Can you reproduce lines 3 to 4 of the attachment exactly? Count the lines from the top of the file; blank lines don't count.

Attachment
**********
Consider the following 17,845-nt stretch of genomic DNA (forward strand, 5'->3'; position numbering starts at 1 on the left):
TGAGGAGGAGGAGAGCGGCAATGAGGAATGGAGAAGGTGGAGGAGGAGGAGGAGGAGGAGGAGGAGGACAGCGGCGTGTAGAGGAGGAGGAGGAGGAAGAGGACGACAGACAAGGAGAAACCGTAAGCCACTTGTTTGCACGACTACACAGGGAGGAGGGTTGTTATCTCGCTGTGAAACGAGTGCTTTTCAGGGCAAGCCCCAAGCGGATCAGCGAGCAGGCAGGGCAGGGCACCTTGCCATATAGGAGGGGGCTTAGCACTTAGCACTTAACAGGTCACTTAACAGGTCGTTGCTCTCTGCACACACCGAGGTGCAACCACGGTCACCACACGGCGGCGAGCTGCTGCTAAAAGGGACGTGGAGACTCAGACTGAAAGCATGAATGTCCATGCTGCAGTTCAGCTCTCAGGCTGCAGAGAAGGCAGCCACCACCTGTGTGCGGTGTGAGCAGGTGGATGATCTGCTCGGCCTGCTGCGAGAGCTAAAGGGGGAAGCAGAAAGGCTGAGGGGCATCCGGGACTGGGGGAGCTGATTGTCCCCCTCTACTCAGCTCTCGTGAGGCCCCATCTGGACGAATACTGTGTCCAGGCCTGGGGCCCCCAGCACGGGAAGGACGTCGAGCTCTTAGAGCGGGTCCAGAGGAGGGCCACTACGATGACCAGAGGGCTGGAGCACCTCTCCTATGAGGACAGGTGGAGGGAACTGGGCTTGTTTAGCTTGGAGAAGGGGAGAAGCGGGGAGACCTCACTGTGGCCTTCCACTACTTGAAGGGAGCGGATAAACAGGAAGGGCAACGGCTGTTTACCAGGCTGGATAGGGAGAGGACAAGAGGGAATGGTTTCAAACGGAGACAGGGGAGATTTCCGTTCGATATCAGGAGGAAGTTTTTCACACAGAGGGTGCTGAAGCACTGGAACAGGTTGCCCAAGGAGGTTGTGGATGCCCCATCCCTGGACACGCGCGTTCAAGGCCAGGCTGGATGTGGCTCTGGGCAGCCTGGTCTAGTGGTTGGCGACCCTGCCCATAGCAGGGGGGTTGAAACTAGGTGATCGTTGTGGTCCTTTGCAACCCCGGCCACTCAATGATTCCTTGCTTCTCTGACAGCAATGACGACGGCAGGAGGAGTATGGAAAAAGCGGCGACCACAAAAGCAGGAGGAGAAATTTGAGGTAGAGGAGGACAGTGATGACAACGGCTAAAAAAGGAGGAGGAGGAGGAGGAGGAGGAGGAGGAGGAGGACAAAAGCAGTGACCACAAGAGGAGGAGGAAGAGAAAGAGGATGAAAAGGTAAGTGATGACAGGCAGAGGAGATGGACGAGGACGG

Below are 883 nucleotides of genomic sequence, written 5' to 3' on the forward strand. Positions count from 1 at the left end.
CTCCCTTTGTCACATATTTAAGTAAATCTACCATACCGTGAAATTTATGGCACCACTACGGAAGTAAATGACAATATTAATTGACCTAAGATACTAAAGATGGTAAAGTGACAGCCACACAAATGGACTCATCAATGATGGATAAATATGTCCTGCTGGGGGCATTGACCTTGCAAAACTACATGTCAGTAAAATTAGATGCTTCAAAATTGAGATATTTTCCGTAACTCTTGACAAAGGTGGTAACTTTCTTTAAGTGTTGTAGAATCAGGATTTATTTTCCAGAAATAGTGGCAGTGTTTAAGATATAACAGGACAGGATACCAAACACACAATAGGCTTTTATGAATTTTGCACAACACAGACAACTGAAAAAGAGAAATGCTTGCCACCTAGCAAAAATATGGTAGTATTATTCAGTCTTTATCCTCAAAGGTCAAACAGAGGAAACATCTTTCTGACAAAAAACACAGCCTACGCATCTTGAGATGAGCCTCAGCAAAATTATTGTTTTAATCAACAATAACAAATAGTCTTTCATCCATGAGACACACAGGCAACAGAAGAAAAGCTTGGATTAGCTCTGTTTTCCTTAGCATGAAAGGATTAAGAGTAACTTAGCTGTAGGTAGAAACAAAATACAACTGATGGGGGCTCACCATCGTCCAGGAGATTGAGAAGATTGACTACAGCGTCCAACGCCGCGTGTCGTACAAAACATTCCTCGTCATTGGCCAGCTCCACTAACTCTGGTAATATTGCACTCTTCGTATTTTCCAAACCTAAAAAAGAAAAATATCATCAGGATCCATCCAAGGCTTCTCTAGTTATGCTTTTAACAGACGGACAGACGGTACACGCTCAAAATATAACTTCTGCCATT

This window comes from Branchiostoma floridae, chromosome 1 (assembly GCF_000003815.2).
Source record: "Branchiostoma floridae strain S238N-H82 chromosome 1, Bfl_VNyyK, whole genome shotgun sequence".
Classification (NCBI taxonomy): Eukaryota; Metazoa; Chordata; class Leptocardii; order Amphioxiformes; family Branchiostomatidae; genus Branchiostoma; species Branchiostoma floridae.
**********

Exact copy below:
Below are 883 nucleotides of genomic sequence, written 5' to 3' on the forward strand. Positions count from 1 at the left end.
CTCCCTTTGTCACATATTTAAGTAAATCTACCATACCGTGAAATTTATGGCACCACTACGGAAGTAAATGACAATATTAATTGACCTAAGATACTAAAGATGGTAAAGTGACAGCCACACAAATGGACTCATCAATGATGGATAAATATGTCCTGCTGGGGGCATTGACCTTGCAAAACTACATGTCAGTAAAATTAGATGCTTCAAAATTGAGATATTTTCCGTAACTCTTGACAAAGGTGGTAACTTTCTTTAAGTGTTGTAGAATCAGGATTTATTTTCCAGAAATAGTGGCAGTGTTTAAGATATAACAGGACAGGATACCAAACACACAATAGGCTTTTATGAATTTTGCACAACACAGACAACTGAAAAAGAGAAATGCTTGCCACCTAGCAAAAATATGGTAGTATTATTCAGTCTTTATCCTCAAAGGTCAAACAGAGGAAACATCTTTCTGACAAAAAACACAGCCTACGCATCTTGAGATGAGCCTCAGCAAAATTATTGTTTTAATCAACAATAACAAATAGTCTTTCATCCATGAGACACACAGGCAACAGAAGAAAAGCTTGGATTAGCTCTGTTTTCCTTAGCATGAAAGGATTAAGAGTAACTTAGCTGTAGGTAGAAACAAAATACAACTGATGGGGGCTCACCATCGTCCAGGAGATTGAGAAGATTGACTACAGCGTCCAACGCCGCGTGTCGTACAAAACATTCCTCGTCATTGGCCAGCTCCACTAACTCTGGTAATATTGCACTCTTCGTATTTTCCAAACCTAAAAAAGAAAAATATCATCAGGATCCATCCAAGGCTTCTCTAGTTATGCTTTTAACAGACGGACAGACGGTACACGCTCAAAATATAACTTCTGCCATT